Three unidentified ladies journeyed east of Black Diamond in search of adventure.
Summer trips to tourist destinations are nothing new. The destinations have changed, but the urge to explore remains the same. So it was in 1920 when three unidentified ladies journeyed east of Black Diamond in search of adventure.
High above the log where they sit are waterfalls and the Green River Gorge Bridge, which at the time of this photo was just 5 years old. The iconic bridge was built over a two-year period in 1914-1915.
Repairs were made to the structure beginning in 1988, after which it was converted to a single-lane bridge. It still stands today – 150 feet above the rushing waters of the Green River as it passes through a gorge of remarkable natural beauty.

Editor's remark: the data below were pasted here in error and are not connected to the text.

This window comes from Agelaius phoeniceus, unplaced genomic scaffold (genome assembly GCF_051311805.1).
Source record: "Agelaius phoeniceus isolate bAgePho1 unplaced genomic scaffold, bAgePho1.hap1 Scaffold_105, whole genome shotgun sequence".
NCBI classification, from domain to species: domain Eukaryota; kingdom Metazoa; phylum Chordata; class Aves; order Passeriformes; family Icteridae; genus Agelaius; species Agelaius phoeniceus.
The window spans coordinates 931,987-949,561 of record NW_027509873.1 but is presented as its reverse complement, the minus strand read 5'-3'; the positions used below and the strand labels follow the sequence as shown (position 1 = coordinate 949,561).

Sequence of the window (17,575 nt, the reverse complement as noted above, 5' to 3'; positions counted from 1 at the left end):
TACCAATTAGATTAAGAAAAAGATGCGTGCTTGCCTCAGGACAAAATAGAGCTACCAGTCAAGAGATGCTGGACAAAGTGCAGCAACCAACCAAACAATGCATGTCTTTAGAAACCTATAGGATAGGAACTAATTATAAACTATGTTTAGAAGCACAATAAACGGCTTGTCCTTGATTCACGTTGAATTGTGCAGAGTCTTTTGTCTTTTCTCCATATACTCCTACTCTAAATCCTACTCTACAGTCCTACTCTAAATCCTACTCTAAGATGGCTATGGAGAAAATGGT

However, it was in 1885 when coal mines in the town Franklin first brought the railroad to within a quarter mile of the bridge. The company town eventually hosted nearly 1,000 miners and their families. With the building of the high bridge and the increasing mobility provided by cars and improved roads, tourist facilities began developing here primarily on the east side of the river.
In time, hordes of tourists descended upon the area to access steep stairs down to the river’s edge. This image comes courtesy of JoAnne Matsumura, an Issaquah collector. She purchased a collection of 20 snapshots from a vacation taken by these ladies and two men who traveled to the fashionable resorts of yesteryear.
While the hanging log pictured here is long gone, the beauty of the gorge remains. However, be careful – the cold waters and fast currents of the Green River claim on average one drowning victim per year.